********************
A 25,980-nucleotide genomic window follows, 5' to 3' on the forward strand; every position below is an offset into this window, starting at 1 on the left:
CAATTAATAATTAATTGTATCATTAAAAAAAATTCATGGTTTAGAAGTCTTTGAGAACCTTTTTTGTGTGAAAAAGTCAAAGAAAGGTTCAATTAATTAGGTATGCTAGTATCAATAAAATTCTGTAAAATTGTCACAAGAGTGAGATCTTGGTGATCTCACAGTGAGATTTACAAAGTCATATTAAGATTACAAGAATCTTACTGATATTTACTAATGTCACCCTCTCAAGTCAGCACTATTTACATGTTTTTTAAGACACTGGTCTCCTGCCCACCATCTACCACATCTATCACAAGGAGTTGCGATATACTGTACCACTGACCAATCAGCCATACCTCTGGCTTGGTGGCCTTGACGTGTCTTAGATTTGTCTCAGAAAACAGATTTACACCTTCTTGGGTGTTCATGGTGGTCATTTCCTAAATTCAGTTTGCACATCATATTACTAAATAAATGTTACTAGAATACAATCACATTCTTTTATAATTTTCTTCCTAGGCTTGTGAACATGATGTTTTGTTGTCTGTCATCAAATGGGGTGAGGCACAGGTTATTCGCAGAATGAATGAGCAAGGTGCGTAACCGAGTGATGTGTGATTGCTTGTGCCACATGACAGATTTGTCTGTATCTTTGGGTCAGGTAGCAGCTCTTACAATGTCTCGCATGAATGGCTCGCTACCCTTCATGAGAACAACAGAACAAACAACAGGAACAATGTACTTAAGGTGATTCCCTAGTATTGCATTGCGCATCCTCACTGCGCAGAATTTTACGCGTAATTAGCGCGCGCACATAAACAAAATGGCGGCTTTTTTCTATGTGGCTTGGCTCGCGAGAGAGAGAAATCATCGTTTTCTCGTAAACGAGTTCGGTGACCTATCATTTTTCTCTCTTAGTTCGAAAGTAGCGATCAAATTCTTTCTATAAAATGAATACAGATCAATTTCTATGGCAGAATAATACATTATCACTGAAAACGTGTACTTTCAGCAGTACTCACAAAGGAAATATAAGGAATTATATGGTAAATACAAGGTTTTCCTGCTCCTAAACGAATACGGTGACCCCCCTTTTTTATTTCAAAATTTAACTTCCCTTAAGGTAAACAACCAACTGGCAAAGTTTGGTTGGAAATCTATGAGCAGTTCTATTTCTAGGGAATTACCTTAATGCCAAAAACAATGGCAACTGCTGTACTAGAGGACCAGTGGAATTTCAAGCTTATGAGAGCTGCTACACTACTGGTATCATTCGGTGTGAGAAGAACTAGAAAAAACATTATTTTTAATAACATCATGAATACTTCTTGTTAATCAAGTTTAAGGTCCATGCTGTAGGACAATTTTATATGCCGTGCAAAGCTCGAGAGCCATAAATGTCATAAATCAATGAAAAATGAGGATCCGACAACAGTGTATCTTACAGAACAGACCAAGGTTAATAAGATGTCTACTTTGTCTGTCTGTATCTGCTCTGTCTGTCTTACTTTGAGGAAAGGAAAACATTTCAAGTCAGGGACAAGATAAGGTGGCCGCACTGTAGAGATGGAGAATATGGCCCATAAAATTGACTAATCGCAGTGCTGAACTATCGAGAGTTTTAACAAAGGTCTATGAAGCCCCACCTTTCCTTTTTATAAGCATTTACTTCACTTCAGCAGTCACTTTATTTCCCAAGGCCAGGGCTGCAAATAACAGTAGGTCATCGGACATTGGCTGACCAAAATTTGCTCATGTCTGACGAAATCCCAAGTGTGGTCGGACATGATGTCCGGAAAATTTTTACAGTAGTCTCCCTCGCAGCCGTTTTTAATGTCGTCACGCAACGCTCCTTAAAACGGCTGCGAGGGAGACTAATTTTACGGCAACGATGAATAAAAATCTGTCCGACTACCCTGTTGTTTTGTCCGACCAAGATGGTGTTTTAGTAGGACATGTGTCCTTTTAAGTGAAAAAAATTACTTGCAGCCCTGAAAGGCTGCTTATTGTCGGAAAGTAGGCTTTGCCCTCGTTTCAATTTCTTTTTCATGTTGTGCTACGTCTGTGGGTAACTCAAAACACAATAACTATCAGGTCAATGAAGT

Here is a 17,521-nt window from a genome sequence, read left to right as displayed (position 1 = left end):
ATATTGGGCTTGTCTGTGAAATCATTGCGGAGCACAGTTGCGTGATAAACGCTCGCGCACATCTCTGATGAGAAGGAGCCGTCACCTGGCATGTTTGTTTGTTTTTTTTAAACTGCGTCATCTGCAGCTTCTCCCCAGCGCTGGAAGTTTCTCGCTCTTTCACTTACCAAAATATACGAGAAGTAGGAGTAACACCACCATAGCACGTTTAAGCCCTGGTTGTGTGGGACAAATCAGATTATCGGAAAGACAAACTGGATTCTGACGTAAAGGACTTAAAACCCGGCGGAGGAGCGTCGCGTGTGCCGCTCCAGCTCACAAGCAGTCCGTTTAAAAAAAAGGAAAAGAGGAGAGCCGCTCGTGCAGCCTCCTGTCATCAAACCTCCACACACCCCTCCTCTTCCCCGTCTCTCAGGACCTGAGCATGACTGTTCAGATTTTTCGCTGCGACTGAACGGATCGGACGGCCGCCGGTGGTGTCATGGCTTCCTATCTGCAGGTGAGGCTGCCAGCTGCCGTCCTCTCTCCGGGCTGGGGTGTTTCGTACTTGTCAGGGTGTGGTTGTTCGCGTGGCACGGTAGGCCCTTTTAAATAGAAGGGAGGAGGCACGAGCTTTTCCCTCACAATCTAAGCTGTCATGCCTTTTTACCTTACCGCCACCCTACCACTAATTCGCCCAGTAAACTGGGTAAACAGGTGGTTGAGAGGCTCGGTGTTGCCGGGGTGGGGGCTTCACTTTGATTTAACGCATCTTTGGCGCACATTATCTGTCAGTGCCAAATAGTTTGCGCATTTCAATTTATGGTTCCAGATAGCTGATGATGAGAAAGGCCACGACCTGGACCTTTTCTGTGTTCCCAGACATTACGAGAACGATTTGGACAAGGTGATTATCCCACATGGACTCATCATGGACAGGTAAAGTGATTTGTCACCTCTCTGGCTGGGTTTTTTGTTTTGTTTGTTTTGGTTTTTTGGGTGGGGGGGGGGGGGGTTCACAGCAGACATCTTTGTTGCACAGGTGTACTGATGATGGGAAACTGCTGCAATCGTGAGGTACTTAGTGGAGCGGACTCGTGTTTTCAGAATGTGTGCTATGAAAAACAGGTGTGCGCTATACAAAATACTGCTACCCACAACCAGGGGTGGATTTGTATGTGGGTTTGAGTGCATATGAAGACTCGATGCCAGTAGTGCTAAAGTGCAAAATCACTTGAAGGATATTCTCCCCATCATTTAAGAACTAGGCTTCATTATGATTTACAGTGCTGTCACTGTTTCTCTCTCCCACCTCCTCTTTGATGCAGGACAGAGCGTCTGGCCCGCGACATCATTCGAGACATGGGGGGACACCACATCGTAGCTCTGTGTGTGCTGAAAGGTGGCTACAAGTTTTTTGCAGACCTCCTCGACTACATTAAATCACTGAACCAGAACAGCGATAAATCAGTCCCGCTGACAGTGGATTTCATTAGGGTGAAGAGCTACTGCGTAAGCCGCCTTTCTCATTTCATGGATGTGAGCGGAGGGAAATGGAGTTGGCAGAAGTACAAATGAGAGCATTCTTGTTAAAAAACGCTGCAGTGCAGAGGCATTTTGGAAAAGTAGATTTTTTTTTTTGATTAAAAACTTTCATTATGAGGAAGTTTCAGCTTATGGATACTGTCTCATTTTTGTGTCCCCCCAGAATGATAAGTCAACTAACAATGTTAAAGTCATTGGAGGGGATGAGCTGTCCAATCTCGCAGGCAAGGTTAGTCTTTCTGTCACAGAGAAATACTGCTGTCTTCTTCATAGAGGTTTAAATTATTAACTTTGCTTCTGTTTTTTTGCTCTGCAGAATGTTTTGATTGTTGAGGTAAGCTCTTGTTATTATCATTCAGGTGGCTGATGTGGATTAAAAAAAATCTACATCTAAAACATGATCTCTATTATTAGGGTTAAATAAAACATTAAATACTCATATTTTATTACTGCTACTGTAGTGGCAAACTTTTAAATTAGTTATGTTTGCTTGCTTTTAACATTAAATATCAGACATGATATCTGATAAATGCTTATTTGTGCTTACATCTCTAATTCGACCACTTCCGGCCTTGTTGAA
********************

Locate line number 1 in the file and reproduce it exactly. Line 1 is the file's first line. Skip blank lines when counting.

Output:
A 25,980-nucleotide genomic window follows, 5' to 3' on the forward strand; every position below is an offset into this window, starting at 1 on the left: